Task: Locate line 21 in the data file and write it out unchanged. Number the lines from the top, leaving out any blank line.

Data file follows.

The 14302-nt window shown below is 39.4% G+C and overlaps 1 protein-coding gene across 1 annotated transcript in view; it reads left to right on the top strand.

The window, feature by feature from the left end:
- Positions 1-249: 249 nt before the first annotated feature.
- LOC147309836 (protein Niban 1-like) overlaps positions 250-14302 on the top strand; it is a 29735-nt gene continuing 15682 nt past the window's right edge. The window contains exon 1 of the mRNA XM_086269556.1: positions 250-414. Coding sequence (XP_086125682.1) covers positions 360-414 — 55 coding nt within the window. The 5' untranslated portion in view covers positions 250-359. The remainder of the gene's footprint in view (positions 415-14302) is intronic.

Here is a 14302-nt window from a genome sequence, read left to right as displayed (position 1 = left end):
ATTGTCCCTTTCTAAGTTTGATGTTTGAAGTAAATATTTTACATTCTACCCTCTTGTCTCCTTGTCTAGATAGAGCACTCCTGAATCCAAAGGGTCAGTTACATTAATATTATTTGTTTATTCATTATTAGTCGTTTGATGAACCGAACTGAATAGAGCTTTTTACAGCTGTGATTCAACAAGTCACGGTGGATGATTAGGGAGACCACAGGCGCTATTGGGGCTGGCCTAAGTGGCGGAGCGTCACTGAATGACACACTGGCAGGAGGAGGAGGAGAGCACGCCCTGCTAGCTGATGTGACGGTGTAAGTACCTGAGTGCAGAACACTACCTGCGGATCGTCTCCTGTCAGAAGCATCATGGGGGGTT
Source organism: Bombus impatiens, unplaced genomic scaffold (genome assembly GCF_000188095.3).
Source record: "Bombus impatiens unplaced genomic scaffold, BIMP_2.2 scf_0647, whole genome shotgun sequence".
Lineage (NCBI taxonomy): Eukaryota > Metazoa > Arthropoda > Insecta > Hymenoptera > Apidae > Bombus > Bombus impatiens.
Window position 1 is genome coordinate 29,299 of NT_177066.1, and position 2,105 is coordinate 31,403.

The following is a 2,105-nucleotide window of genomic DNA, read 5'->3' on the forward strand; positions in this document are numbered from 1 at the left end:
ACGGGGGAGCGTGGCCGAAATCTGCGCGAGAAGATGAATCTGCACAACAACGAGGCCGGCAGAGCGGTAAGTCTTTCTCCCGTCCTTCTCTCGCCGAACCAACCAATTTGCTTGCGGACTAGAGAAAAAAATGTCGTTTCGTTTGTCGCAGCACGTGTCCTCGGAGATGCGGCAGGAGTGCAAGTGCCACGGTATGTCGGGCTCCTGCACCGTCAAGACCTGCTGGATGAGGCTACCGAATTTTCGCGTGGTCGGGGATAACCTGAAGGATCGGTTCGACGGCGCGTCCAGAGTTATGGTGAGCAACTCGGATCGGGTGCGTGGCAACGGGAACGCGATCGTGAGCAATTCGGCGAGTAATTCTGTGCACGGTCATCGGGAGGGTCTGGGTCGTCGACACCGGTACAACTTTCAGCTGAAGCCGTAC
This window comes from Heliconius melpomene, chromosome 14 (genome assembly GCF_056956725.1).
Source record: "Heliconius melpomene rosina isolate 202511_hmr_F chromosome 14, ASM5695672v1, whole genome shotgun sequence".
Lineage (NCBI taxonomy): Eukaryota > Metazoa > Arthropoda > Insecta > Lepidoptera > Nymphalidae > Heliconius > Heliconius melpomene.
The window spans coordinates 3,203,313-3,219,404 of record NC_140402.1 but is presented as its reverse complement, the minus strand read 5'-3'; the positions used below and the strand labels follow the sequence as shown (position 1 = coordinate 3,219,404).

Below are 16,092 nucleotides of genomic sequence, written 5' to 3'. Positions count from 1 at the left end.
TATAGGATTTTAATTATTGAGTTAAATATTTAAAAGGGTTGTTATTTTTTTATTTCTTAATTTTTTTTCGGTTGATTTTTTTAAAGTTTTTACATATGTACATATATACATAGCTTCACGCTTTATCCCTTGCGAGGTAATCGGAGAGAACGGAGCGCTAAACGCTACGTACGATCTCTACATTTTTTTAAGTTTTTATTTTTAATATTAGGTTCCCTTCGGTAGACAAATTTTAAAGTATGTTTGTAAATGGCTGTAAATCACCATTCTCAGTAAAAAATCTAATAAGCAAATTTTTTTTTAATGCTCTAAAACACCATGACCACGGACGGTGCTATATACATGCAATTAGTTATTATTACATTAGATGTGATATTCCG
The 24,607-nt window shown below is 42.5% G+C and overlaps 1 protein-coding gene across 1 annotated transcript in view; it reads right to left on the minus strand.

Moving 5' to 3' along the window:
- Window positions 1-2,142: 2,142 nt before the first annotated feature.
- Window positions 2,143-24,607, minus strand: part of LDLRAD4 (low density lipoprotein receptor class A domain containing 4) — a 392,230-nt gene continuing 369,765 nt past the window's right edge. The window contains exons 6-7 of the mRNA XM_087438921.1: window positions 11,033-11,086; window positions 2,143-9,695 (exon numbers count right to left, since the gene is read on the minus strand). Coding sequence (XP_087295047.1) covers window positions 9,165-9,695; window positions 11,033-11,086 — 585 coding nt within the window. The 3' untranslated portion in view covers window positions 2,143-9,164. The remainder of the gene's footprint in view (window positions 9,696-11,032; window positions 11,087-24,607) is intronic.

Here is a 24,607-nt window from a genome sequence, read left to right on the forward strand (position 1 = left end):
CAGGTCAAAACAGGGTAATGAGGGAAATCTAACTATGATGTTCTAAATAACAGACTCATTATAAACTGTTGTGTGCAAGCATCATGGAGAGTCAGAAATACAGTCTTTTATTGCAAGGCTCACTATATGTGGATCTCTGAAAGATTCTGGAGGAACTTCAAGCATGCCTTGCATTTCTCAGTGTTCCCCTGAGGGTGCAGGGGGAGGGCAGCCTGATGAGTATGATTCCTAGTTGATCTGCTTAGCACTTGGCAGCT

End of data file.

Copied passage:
- Window positions 1-2,142: 2,142 nt before the first annotated feature.